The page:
Neonatal QT prolongation secondary to right pneumothorax | 52031
Clinical & Experimental Cardiology

Clinical & Experimental Cardiology
Open Access

ISSN: 2155-9880

Neonatal QT prolongation secondary to right pneumothorax

5th International Conference on Clinical & Experimental Cardiology

April 27-29, 2015 Philadelphia, USA

Amit Sharma, Atwal Gurdeep, Ben- Ari Judith and Rodriguez Alex

Posters-Accepted Abstracts: J Clin Exp Cardiolog

Abstract :

Objective: Describe EKG changes associated with Right pneumothorax in newborn period. Tension pneumothorax is typically regarded as an immediate life-threatening condition that requiresemergent management with needle or tube thoracotomy. Pattern for EKG changes due to a left-side tension pneumothorax, pneumothorax, or hemothorax have been described in the literature. However, EKG changes due to right-side pneumothorax are not well defined and none is described in the neonatal period. Full Term, AGA, male baby born via NSVD to 21 y/o, G2 P0010 mother with ROM for 12 hrs with normal prenatal ultrasound and unremarkable labs, developed respiratory distress 5 mins after birth. Nasal & oral suctioning was performed followed by O2 mask placement with PEEP of 5 (no IPPV). Sepsis work up was initiated on account of respiratory distress with maternal chorioamnionitis (maternal fever 102.2F) and IV antibiotics were started. Baby developed intermittent bradycardia 1 hour after birth and respiratory distress continued despite NCPAP. Transillumination was positive for right pneumothorax. Chest x-ray confirmed the finding. NCPAP was discontinued and nitrogen wash therapy was started. Baby developed persistent bradycardia between 2nd and 3rd hour of life and repeat CXR showed no changes. EKG revealed bradycardia, sinus rhythm, normal P axis & QTc 510 ms. Immediate needle decompression was performed. Post procedure CXR showed reexpansion of right lung. Bed side Echo was normal. Patient was transferred to NYU for closer cardiopulmonary monitoring. At NYU Hospital, baby was managed conservatively and remained hemodynamically stable. Blood culture was negative. QTc prolongation resolved after 48 hours without intervention. Baby was discharged on day 5 of life. Cardiology Clinic follow up in 1 month showed normal EKG. Prolongation of the QT interval in neonates may betransient or may present as an early form of the long QT syndrome. To our knowledge, reversible EKG changes in a neonate with right pneumothorax have not been previously reported in the literature. While pneumothorax should be readily seen on chest x-ray, EKG changes may be helpful in triggering recognition of the diagnosis in the event of a delay in obtaining x-ray.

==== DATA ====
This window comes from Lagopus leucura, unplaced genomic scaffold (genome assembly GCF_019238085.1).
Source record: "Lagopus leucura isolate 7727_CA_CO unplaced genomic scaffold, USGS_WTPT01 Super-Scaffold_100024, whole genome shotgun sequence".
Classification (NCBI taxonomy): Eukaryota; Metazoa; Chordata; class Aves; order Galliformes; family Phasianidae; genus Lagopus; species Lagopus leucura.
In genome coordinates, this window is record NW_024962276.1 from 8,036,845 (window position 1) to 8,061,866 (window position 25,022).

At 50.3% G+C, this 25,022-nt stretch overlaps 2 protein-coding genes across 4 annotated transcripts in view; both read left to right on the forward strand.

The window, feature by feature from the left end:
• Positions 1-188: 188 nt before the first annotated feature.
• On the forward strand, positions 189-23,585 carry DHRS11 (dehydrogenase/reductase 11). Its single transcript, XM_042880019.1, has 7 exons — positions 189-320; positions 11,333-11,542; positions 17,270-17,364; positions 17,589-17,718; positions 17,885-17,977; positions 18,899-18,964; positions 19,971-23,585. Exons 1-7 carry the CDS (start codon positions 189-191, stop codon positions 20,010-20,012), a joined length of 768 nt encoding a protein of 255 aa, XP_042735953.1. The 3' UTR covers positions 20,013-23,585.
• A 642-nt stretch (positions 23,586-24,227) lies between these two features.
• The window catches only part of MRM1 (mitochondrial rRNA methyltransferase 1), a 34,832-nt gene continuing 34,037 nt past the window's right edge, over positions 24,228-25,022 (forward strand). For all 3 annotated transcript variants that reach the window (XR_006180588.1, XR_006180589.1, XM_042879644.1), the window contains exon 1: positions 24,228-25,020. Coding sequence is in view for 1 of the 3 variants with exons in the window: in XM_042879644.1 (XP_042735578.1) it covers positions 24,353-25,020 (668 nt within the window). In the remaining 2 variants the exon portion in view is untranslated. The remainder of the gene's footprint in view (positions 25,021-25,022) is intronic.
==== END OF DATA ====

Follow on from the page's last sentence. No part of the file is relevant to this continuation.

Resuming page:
Biography :

Amit Sharma has completed his MBBS from Himachal Pradesh University (India), Post-graduation in Pediatrics from Punjab University and currently doing Postgraduation in Pediatrics from New York University. Now he is Post graduate 3rd year resident. He has published 5 papers in reputed journals, has 4 research studies, 9 poster presentation at International conferences and was winner of resident research day at his hospital this year.